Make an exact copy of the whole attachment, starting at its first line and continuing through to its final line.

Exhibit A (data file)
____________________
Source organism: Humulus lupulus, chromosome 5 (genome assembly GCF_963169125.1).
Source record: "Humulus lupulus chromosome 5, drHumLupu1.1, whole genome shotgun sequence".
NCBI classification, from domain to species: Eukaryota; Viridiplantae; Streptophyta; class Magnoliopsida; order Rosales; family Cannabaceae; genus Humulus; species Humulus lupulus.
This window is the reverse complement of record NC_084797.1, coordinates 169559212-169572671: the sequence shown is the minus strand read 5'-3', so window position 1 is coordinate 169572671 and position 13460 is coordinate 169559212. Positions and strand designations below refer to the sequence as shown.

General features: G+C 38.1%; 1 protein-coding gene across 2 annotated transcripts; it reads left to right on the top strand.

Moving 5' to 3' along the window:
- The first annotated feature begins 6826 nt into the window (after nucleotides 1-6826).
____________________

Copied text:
Source organism: Humulus lupulus, chromosome 5 (genome assembly GCF_963169125.1).
Source record: "Humulus lupulus chromosome 5, drHumLupu1.1, whole genome shotgun sequence".
NCBI classification, from domain to species: Eukaryota; Viridiplantae; Streptophyta; class Magnoliopsida; order Rosales; family Cannabaceae; genus Humulus; species Humulus lupulus.
This window is the reverse complement of record NC_084797.1, coordinates 169559212-169572671: the sequence shown is the minus strand read 5'-3', so window position 1 is coordinate 169572671 and position 13460 is coordinate 169559212. Positions and strand designations below refer to the sequence as shown.

General features: G+C 38.1%; 1 protein-coding gene across 2 annotated transcripts; it reads left to right on the top strand.

Moving 5' to 3' along the window:
- The first annotated feature begins 6826 nt into the window (after nucleotides 1-6826).